In keeping with our primary objective of protecting public health and safety, we set standards that we expect of all doctors. Should a doctor not meet our standards, we may require them to take part in our complaints and disciplinary process.
One of the principal purposes of the complaints and disciplinary process is public protection; to protect the public and the profession from doctors who are unfit to practise. Another purpose is to enable the profession to ensure the conduct of doctors conforms to the standards generally expected of them.
- What happens when a complaint is referred to a PCC?
- What to expect if you or a complaint about you is referred to a professional conduct committee
- Health Practitioners DisciplinaryTribunal
- Malpractice and Negligence
Our complaints and disciplinary process is undertaken by a Professional Conduct Committee (PCC). PCC deals with such complaints referred from the HDC and with referrals after convictions in a court of law. If the Council considers information raises questions about the conduct or the safety of a doctor's practice, it may also refer these to a PCC.
The PCC's role is to determine whether the issue is related to competence or discipline and then to recommend and/or determine an appropriate course of action. The PCC may investigate the matter however it sees fit, using fair, communicative and natural justice principles.
The PCC may recommend the Council should:
- review the doctor's competence
- review the doctor's fitness to practise medicine
- review the doctor's scope of practice
- refer the subject matter of the investigation to the Police
- counsel the doctor
The PCC may also make one of the following 'determinations' or decisions:
- no further steps be taken in relation to the complaint or conviction or
- a charge should be brought against the doctor before the Tribunal or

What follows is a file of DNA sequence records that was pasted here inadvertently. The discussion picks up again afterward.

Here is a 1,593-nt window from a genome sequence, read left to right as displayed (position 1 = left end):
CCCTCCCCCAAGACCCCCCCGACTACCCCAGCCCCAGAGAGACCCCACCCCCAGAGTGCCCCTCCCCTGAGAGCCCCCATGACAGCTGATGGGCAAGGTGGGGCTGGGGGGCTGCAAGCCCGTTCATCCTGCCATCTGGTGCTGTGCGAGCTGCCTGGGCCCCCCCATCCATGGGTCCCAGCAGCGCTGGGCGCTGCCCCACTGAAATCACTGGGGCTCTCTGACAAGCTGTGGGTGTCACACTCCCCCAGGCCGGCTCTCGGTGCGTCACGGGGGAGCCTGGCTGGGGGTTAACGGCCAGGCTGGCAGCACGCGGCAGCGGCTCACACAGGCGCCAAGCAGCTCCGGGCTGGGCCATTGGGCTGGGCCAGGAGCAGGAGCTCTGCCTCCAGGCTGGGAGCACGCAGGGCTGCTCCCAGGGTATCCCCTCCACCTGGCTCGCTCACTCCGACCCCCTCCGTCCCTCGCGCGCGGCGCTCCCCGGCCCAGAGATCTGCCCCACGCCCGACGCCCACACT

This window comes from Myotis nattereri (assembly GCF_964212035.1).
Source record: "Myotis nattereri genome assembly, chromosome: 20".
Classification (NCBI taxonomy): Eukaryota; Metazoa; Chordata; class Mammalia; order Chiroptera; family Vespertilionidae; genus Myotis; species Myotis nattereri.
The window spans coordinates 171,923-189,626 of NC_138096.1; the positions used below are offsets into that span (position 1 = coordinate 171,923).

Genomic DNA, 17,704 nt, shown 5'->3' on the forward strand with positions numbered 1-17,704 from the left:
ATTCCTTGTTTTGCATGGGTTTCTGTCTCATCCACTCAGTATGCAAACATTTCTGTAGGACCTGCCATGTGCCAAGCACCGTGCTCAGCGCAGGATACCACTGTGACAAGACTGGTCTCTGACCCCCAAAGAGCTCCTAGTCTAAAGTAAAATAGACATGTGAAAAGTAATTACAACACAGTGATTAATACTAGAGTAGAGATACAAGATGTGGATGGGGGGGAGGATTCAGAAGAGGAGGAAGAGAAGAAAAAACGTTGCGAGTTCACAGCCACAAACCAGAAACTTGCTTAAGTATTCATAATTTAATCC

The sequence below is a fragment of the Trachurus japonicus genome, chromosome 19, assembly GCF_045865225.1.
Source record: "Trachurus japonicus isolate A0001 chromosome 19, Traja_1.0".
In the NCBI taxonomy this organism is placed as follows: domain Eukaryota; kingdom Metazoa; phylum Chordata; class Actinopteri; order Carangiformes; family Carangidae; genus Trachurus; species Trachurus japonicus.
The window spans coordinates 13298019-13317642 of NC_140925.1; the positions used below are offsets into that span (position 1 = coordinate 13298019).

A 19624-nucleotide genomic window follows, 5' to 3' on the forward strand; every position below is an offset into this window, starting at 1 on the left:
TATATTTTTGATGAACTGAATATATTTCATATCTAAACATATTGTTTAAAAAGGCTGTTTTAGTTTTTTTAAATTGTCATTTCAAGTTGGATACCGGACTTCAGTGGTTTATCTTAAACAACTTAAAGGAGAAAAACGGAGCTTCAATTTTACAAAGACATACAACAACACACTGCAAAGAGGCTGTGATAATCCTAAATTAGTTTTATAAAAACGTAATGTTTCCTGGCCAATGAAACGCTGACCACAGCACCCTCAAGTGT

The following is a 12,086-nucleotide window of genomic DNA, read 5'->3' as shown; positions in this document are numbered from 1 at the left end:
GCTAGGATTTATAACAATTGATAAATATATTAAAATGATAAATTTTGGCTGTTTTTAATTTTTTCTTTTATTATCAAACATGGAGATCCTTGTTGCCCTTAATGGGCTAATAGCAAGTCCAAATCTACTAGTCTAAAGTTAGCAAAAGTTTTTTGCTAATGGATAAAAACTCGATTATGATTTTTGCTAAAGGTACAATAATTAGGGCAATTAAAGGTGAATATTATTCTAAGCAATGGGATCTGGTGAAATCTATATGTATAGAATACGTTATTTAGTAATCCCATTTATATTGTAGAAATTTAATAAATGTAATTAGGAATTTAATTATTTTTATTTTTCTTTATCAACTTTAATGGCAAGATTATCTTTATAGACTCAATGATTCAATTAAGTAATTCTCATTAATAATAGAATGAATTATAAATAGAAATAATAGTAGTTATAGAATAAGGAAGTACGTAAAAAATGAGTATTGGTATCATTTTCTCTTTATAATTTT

- in the case of a complaint, the complaint should be submitted to conciliation.
If the PCC decides the complaint or conviction should be considered by the Health and Disciplinary Tribunal (HPDT) it must frame an appropriate charge and lay it before the HPDT in writing. The HPDT should consider the charge as soon as reasonably possible.'
These pamphlets explain the role of a professional conduct committee and what to expect if you or a complaint about you is referred to a professional conduct committee.
The Health Practitioners Disciplinary Tribunal hears and determines disciplinary proceedings brought against doctors (or other registered health practitioners) by the Director of Proceedings or a PCC.
The Tribunal may find that the doctor has:
- been guilty of professional misconduct because of an act or omission that amounted to malpractice or negligence in relation to the doctor’s registered scope of practice when the conduct occurred
- been guilty of professional misconduct because of an act or omission that has brought or was likely to bring discredit to the medical profession
- been convicted of an offence that reflects adversely on his or her fitness to practise (convictions for offences against relevant health acts including contraception, sterilisation and abortion, coroners, medicines, the injury prevention, rehabilitation and compensation, and misuse of drugs, or for an offence punishable by a term of three months imprisonment or longer)
- practised his or her profession while not holding a current practising certificate
- performed a health service without being permitted to perform that service by his or her scope of practice
- failed to observe any conditions included in his or her scope of practice
- breached a penalty order of the Tribunal.
A Tribunal can impose a range of penalties including:
- cancellation of the doctor’s registration
- suspension of the doctor for up to three years
- the imposition of conditions on practice for up to three years;
- a fine of up to $30,000; and the payment of costs and expenses incurred by other parties
"Malpractice" and "negligence" are common terms used by members of the public to describe a doctors conduct and performance. We describe them as follows:
- malpractice involves immoral, illegal or unethical conduct or neglect of professional duty (improper professional conduct).
- negligence generally involves breach of a doctor’s duty in their professional setting.
Both bring harm to the reputation of the medical profession. We apply an objective assessment of whether reasonable members of the public, informed and with knowledge of all the factual circumstances, could reasonably conclude that the reputation and good standing of the profession was lowered by the behaviour of the doctor concerned.
More information can be read in Chapter 24 of the Coles Medical Practice in New Zealand.
Download Chapter 24 - Cole's Medical Practice in New Zealand (June 2008, PDF, 216 KB)